First off, let me say that while I think there is a lot of good contained in religion, there is also a lot of bad. Religion is a human creation – so it thereby entails all that is of humanity. And the bad parts deserve to be criticized. The instances and ways in which religion serves to support oppression, hinder human progress, thwart scientific innovation, deny women their rights, support homophobia, kindle ethnic hatred, justify inequality — all such aspects of religion should be criticized. That said, however, critiquing religion is not the goal of secular studies. Rather, our purpose is to establish an interdisciplinary program focusing on manifestations of the secular in societies and cultures, past and present. We wish to study non-religious people, groups, thought and cultural expressions. If anything, we hope that secular studies become complementary to religious studies — not antagonistic. And indeed, were the secular studies program to become simply or solely a bastion of anti-religion such an enterprise would quickly become tiresome for all involved.
Forward: Do you have a sense of why Jews are such a largely secular people?
I have been struggling with this question for years! By many estimates, and depending on how one defines such things, Jews are arguably extremely secular. Yes, many Jews practice certain rituals and are members of synagogues — and yet when it comes to actual supernatural beliefs, Jews exhibit very low levels. This is the case in Israel as well. How do we explain why Jews are such non-believers? Historically, the Haskalah in Eastern Europe was key. But what caused that? Why did Jews take to Enlightenment philosophy and humanist values so rapidly and in such numbers? Perhaps it has to do with our long history of intellectualism and debate. Grappling with belief has always been central to Jewish culture. Perhaps the Holocaust broke some people’s faith in a benevolent (or even extant) God. Perhaps it has to do with the fact that we have 2,000 years of experience critiquing and rejecting other people’s religious beliefs (Christianity and its faith in Jesus), which eventually made it easier for us to critique and reject our own supernatural beliefs. The possibilities are endless. It is a riddle I most definitely would like to at least try to solve one day.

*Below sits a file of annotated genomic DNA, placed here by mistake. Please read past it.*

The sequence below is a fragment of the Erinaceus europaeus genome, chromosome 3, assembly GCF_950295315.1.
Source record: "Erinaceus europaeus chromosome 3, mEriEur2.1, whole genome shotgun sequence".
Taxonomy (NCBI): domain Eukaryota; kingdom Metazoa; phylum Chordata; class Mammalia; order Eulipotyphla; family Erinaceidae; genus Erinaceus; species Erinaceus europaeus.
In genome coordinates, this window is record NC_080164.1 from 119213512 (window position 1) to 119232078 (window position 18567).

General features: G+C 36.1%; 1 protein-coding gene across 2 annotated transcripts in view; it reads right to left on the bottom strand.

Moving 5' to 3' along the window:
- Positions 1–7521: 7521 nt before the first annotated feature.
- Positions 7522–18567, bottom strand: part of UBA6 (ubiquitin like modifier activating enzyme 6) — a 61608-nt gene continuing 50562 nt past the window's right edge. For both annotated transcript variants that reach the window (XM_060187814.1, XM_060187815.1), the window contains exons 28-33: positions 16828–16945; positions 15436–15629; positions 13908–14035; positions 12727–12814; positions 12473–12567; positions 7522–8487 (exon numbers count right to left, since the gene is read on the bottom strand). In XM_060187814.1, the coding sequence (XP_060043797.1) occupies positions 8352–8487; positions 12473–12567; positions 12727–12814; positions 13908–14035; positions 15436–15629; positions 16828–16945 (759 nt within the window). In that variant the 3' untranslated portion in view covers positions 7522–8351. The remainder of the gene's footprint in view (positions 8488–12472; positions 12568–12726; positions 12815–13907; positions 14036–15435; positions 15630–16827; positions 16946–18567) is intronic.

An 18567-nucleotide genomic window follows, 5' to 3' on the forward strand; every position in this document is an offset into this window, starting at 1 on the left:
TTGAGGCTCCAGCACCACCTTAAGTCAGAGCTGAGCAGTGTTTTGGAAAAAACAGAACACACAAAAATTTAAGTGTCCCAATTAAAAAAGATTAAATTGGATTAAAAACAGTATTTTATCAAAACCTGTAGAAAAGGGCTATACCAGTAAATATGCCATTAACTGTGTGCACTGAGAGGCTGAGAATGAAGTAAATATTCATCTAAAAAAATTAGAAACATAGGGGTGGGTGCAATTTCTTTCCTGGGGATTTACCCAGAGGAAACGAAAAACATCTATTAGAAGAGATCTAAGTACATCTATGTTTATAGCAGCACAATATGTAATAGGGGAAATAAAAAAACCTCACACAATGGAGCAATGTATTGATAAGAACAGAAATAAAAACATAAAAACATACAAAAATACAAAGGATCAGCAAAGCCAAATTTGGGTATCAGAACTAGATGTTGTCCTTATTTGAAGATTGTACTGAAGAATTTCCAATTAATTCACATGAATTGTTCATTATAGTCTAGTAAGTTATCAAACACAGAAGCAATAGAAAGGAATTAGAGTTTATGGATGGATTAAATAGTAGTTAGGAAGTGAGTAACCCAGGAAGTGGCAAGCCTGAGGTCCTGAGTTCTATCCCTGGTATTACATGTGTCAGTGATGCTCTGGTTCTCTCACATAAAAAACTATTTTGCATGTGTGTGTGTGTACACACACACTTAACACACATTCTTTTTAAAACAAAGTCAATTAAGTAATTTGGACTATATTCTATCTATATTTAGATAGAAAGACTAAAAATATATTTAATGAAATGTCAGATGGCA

Forward: Has the attention to your field of study changed your mind about the perception of non-believers in America? Is it still impossible to imagine an atheist running for president?
There is no doubt that, at least within the United States, there is deep and widespread suspicion and dislike of atheists. Americans equate faith in God with morality (which is an erroneous correlation, I must stress). Many Americans equate atheism with wickedness or Soviet-style communism. One of the most common questions nonbelievers get from believers is: “If you don’t believe in God, how can you be a good person?” However, despite this anti-atheism that permeates much of American society, there may be signs of change. As more and more people “come out” about their lack of faith, other people may realize that atheists aren’t the beasts they had previously believed them to be. As for it being possible for an atheist to become president? Not a chance. At least not now. However, a non-religious person could be elected governor of Minnesota (remember Jesse Ventura, who publicly condemned religion as “a sham and a crutch for weak-minded people.”). And Australia currently has an atheist prime minister – so who knows?